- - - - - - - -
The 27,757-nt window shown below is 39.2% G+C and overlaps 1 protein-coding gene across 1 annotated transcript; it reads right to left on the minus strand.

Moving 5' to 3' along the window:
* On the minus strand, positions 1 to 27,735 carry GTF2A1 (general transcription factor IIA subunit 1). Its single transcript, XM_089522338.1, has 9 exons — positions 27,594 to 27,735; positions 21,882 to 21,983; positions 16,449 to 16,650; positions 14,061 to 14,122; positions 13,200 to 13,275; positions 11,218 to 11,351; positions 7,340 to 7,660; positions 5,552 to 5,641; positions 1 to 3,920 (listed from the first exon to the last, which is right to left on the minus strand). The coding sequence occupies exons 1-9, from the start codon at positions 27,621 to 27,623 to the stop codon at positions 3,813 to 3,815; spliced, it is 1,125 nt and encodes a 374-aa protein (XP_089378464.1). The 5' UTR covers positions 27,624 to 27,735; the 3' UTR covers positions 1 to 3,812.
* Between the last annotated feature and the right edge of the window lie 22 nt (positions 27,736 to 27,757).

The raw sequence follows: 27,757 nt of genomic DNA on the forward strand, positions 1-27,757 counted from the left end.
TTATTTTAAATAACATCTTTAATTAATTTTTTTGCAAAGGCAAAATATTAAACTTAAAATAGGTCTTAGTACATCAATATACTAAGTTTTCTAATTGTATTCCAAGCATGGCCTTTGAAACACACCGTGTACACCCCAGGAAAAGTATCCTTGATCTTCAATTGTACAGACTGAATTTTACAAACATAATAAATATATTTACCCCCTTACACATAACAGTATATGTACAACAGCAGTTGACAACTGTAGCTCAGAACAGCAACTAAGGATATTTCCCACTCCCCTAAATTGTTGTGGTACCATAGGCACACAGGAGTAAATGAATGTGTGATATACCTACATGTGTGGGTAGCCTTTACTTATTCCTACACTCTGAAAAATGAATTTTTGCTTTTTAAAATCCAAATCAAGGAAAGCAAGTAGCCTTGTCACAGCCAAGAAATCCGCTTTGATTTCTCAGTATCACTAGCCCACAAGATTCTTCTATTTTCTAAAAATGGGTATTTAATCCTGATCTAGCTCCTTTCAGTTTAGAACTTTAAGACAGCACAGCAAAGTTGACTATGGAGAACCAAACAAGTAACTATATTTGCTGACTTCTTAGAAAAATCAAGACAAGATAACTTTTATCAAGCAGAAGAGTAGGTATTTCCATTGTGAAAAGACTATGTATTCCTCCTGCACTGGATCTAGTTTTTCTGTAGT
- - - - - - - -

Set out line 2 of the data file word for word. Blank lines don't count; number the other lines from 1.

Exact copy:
Moving 5' to 3' along the window: